Sunday, June 14, 2009

Google Apps for Education overview

I receive lots of questions and see lots of posts about the effective use of Google Apps for Education in the K-12 environment. Following are some of my thoughts.

  • We used a separate domain for the staff and students since staff mail had to be archived (as per the eDiscovery regulations) and student email does not. We purchased staff email archiving from Gaggle who have a Gmail API that makes it simple. We do not use Gaggle for email accounts, however.
  • Google Apps for Education works the same way as Google Apps Premier, with a tad less online storage space per user. The wonderful things about it is that any user can limit any publication to just those who are on the domain, if they wish. We use this when we are publishing something for only district staff. In addition, users can always selectively choose outside users (like our students on the other domain) to see their Docs, Calendars, Sites, etc.
  • When you administer Google Apps for Education, you can chose to allow access (or dis-allow access) to the suite of tools -- Email, Calendar, Docs, Talk, Sites, Video, and Web Pages -- for all users. Google Groups and Blogger are not in the suite, but, of course may be easily used.
  • We received explicit permission from our parents in grades 6-8 to give their students email accounts. Here is the permission slip we used for this special purpose. If I were to set this up again, I might simply create three domains-- one for staff, one for the middle and high school students with email turned on, and one for the younger students with email turned off, but with log-in access to Docs and Sites, to allow collaborative work to take place in a closed environment. You do not need to have email turned on to use these tools.
  • We used the last two digits of YOG-last name-first initial for the student accounts. In addition, so their real name did not show up in the header of mail they sent, when setting up the accounts, I used the YOG-last name for the last name of the student and their first initial for their first name.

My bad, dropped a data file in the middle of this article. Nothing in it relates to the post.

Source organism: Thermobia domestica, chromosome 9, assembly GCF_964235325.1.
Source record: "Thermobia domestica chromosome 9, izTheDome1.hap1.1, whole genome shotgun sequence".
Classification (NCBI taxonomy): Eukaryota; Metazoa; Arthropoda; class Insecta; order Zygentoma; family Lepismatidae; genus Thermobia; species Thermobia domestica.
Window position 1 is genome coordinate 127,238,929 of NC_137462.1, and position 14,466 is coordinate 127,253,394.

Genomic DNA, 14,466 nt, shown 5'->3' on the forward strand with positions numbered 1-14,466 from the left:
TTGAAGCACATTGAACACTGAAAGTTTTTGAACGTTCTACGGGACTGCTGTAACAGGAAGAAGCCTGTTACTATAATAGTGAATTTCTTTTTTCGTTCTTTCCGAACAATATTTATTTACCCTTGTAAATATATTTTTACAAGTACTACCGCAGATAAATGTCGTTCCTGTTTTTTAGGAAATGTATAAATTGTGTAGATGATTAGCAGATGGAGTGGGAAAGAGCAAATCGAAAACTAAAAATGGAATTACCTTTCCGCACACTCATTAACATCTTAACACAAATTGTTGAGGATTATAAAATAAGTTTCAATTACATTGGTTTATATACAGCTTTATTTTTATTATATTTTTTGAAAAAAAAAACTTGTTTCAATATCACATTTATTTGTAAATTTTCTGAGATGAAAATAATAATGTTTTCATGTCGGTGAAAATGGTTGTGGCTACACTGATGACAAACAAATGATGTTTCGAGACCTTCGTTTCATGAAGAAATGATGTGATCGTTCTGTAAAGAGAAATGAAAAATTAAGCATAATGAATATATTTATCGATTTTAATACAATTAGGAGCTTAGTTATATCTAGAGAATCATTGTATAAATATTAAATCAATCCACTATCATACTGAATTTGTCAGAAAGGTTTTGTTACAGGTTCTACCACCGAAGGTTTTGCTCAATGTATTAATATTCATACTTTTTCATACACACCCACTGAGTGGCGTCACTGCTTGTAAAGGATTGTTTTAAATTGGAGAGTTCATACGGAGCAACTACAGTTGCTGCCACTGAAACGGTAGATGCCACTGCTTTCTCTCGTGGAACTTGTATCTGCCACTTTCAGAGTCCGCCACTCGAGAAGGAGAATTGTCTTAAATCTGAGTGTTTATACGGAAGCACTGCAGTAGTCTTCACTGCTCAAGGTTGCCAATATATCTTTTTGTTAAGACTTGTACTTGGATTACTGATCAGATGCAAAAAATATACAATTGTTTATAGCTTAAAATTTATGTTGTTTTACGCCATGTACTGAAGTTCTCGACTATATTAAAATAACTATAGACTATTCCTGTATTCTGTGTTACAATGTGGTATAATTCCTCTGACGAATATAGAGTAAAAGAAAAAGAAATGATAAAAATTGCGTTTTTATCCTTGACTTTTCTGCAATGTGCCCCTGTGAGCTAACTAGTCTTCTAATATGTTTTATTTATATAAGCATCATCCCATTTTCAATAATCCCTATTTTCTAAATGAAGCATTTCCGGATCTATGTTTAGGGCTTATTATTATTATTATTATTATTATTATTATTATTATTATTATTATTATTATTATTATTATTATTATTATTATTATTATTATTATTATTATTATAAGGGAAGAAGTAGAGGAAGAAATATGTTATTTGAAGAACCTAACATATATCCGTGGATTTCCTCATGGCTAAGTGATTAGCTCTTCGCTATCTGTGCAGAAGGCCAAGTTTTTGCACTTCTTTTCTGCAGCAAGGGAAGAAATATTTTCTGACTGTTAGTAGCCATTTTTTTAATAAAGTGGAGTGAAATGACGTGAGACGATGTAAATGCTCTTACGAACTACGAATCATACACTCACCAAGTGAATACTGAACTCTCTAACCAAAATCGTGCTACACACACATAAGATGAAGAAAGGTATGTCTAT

The use of these Google Apps has moved technology ahead rapidly in our district. Between shared calendars for school-based meetings to internal Google Sites acting as mini-Moodle packages, both teachers and students have made good use of the apps for communication, collaboration, and creation.

Here are some links to Nauset Google pages:
  • Superintendent's Newsletter : this is coded to look like one of our Web pages, but is a Google Doc that the Superintendent's assistant updates each month. This is an easy way to distribute some of the updating of Web page info to others. She simply overwrites the content in the Google Doc each month and republishes, thus the hyperlink on the Web page remains the same.
  • Cache the Wave: this is a summer professional development announcement and sign-up Google Site with embedded Google forms
  • Google Goodies: this is a Google site with three parts-- a round-up of a weekly tip I sent to all staff and students, embedded screencasts for the basic Google Apps usage, and an RSS workshop I created for our adminstrators.
  • Middle School Newsletter: although dated, this can give you some idea on how to distribute the work involved in your school-produced newsletter since each user can update their own pages of the shared Site. There is one thing different about Sites than Docs, though. When you make a change to a Google Sites page, it automatically goes live and with Docs you can choose to do it that same way or manually publish it when you are ready.
Updated information 10/11/09
  • We continue to use Google sites inside the domain for teacher/student sharing.
  • Many teachers have begun to create resource pages for their students using Google docs.
  • We make extensive use of the calendaring functionality in Google Apps for Ed for staff purposes. IEP meetings, vacation schedules, literacy meetings, couselors' student meetings, etc. are scheduled with invitations to staff on non-public calendars.
  • With the addition of Google video, which provides internal-only storage and access to videos, we have been able to post some school-wide items that we would not have wanted outside.
  • Students are beginning to use Google Sites as a personal portfolio, attaching their work to the file cabinet page and embedding those items that are embeddable.
  • We are using Google Forms for all types of data collection-- everything from registering for workshops to survey data of parents and community members, and much more.
  • We have changed the student naming convention to start with the entire 4 digits of the year of graduation. The administrative sort and search is easier that way.
  • We have made use of the offline capabilities of Google Calendar in a school that was having Internet-connection problems. Although the calendars are static on the machine, at least they are accessible.